Investigations into the Nature, Causation, and Prevention of Texas or Southern Cattle Fever Page: 55
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THE CAUSATION OR ETIOLOGY OF TEXAS FEVER.
some a few cultures developed, the contents of which were explainable
either as contaminations or as coming from an animal in which fre-
quent skin incisions in the last stages of the disease may have led to
the introduction of a few bacteria into the circulation. The results
obtained from cattle infected by Texan animals were as negative as
those from North Carolina cattle. (See No. 128.) Cultures have thus
far been made from four different outbreaks, and the blood and the
tissues have been examined microscopically from as many more. (See
Nos. 1, 2, 3, 4, 5, 6, 43, 44, 48, 54, 70, 128.)
We are, therefore, ready to admit that there are no bacteria in the
blood and tissues of animals suffering with Texas fever, excepting
occasional individuals which probably enter the circulation from the
intestines by way of the disintegrated liver. But may there not be
bacteria living only in the intestinal tract which send their toxic prod-
ucts into the circulation and thus cause disease This hypothesis
might be attractive to those who will insist on bacteria as the cause of
Texas fever, but there are no facts to support it, and in view of the
more definite results obtained by us its discussion is useless.
THE MICROORGANISM OF TEXAS FEVER.
(Pyro8oma bigeminum, n. sp.*)
Although Texas' fever is essentially a blood disease, and only sec-
ondarily affects the spleen, liver, and kidneys, most observers have
failed to recognize this fact. R. C. Stiles (1) was the earliest and the
only observer who laid any stress upon the changed condition of the
blood corpuscles. He says: "The red blood corpuscles when exam-
ined immediately after removal from the body were shriveled and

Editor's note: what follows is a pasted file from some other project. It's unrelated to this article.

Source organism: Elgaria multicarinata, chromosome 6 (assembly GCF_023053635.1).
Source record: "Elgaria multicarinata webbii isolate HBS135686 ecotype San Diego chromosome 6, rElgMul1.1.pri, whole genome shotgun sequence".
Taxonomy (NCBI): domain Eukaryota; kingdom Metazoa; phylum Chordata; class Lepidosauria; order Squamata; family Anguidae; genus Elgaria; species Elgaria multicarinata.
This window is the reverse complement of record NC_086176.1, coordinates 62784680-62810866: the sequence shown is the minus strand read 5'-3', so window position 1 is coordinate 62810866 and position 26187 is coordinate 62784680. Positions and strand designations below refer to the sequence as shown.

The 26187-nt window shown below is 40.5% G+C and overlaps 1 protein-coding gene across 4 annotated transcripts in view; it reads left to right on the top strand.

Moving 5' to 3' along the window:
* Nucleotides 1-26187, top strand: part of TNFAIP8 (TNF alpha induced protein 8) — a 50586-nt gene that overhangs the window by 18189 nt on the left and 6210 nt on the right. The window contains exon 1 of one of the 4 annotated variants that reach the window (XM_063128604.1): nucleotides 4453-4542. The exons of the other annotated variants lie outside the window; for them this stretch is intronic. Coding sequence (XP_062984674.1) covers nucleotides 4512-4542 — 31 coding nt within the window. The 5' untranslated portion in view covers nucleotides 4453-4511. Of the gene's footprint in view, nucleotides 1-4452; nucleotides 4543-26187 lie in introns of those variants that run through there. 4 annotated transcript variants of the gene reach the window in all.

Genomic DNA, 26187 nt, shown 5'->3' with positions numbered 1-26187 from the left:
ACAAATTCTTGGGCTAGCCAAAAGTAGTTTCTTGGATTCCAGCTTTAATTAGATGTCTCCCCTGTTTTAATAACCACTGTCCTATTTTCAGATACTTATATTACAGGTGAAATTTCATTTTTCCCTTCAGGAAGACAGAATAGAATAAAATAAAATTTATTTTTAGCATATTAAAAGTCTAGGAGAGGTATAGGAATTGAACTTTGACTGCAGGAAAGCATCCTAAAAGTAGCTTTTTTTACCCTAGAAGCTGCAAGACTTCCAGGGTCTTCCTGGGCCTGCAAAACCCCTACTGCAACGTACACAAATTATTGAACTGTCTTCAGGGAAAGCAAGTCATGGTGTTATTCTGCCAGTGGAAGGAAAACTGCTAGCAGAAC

crenated without artificial provocation. * * * In one case many of
the disks appeared to have lost a portion of their substance, as if a
circular piece had been punched out, the addition of water failing to
restore the disk to completeness." There can be little doubt that Stiles
saw at that time the microorganism of Texas fever, without, of course,
recognizing it, since this description applies very closely to the ap-
pearance of red corpuscles infected by this micro-parasite when the
blood and the parenchyma of liver, spleen, and kidneys are examined
fresh soon after death. Other observers have examined the blood, but
have seen nothing unusual
In 1888 during the examination of portions of the organs of cases
Nos. 3 to 6 inclusive the destruction of the red corpuscles seemed to
be the one prime phenomenon of the disease. The large quantity of
hamoglobin in the urine, and the peculiar condition of the liver and
*For the preliminary announcement of the discovery of this microorganism see
the Annual Report of the Secretary of Agriculture for 1889, the Medical News for
December 4, 1889, or the Proceedings of the American Public Health Association
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Smith, Theobold & Kilborne, Fred Lucius. Investigations into the Nature, Causation, and Prevention of Texas or Southern Cattle Fever, book, 1893; Washington D.C.. (texashistory.unt.edu/ark:/67531/metapth143538/m1/55/: accessed January 22, 2019), University of North Texas Libraries, The Portal to Texas History, texashistory.unt.edu; crediting University of Texas Health Science Center Libraries.